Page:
Pat into a round disk of about 8 inches diameter and less than an inch thick. I did mine on a (greased) baking tray but Tanna used a cake tin. Use a sharp knife to score lines across to make 8 wedge shaped pieces.

Bake at 220 C (425 F) for about 30-40 minutes. A skewer inserted in the middle should come out clean when it is ready – mine took 40 minutes and the skewer was still a little moist but it tasted good. (That is - the skon tasted good not the skewer!) Apparently, you could also cook it on top of the stove on a griddle. Break along the scored lines to serve.

On the Stereo:
Mozart’s Requiem and Masonic Music


  1. had me at "craggy chewy crusts"!
    Everyone needs a strawberry-driving giraffe in their home :D especially if they write a blog called Green Gourmet Giraffe.

  2. Yum yum yum.
    I wonder who came up with the giraffe-in-a-strawberry concept? I'd like to witness the moment they decided to make one. Must have been much laughter!

  3. I'm the same way at Ikea, though I've never purchased a giraffe there! And can it be that Sylvia is already old enough for solids???

    The skon look fabulous. I must try this recipe!

  4. I am both terribly sad and terribly happy that there is no ikea here!

    I am loving the look of that skon! Yum!!

  5. Oh how I love the sound of these scones!! And I always have extra buttermilk that I don't know what to do with.

  6. Oh and I forgot to say that I have those same plastic Ikea dishes! I thought they were so cute and had to have them but I don't have any specific use for them. Well I put things in them when I'm cooking/baking (like an egg or chopped onion). And the strawberry giraffe car is so cute!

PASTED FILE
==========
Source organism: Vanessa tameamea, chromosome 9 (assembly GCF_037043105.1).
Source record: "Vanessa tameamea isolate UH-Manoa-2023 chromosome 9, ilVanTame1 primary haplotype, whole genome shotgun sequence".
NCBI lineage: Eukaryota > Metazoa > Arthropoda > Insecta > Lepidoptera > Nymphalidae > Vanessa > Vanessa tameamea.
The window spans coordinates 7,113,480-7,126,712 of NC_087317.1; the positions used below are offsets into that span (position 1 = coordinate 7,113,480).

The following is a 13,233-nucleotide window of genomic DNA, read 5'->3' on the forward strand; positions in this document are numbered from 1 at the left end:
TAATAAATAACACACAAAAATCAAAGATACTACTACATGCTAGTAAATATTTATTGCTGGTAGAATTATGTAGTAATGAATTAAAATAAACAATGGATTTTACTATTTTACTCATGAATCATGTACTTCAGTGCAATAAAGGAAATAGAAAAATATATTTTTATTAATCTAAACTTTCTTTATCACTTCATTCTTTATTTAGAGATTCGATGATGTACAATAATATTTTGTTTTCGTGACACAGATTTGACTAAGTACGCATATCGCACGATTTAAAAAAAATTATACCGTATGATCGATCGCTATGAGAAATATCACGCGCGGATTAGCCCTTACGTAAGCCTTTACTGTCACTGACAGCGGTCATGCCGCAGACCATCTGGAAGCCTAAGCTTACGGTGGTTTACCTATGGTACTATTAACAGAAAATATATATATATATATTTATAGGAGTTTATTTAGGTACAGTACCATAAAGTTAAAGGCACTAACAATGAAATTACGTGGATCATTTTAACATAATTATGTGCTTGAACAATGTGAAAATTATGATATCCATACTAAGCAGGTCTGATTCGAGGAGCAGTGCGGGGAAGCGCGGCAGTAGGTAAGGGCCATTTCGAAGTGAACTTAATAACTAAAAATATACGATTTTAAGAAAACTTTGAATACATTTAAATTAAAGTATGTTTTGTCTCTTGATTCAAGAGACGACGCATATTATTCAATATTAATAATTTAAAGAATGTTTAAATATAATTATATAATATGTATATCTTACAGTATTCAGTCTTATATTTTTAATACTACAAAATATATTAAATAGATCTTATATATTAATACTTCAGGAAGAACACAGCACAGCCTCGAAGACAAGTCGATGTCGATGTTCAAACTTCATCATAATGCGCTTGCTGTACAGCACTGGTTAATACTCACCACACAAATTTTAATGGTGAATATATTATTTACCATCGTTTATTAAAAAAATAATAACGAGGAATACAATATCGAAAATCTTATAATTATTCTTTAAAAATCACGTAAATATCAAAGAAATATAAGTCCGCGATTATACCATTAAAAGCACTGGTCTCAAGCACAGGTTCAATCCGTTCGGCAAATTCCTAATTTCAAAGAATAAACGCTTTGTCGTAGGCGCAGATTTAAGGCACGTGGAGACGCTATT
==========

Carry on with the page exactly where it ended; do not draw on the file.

7. I'm from Orkney and I've never heard of a 'sour skon' or seen that spelling of scone!

  8. Thanks Nupur - am sure our house is now complete with the the strawberry driving giraffe :-)

    Thanks Cathy - what a great job to be doing hey!

    Thanks Ricki - the skons are wonderful but sylvia is not quite into solids yet though she loves watching us eat!

    Thanks Vegetation - It is a few years since I have been to Ikea so I felt I could justify a little indulgence - it is good to have it in Melbourne for the odd trip but that is all I need

    Thanks Ashley - actually we have had some for a while and they are so useful that I had to get a few more - E couldn't work out why

    Thanks JoJo - always good to hear from a local on the topic - maybe it is a spelling for those looking for the tartan tat Scotland :-)

  9. Hehe you're right, I wouldn't have believed a giraffe driving a strawberry! Interesting recipe and sounds easy to make! :)

  10. I thought that the strawberry-driving giraffe was a flight of whimsy until I saw the photo! Who would have thought it? You make the skons sound very inviting - just right for a tasty bowl of soup.

  11. Thanks Lorraine - oh yes, very easy

    Thanks Lysy - it does sound like a flight of whimsy - which is perhaps why it was irresistable

  12. I must try these. I just love that they are soaked for a few days. Thanks for this recipe!

  13. Thanks Lisa - the soaking brings it into the 'slow food' realm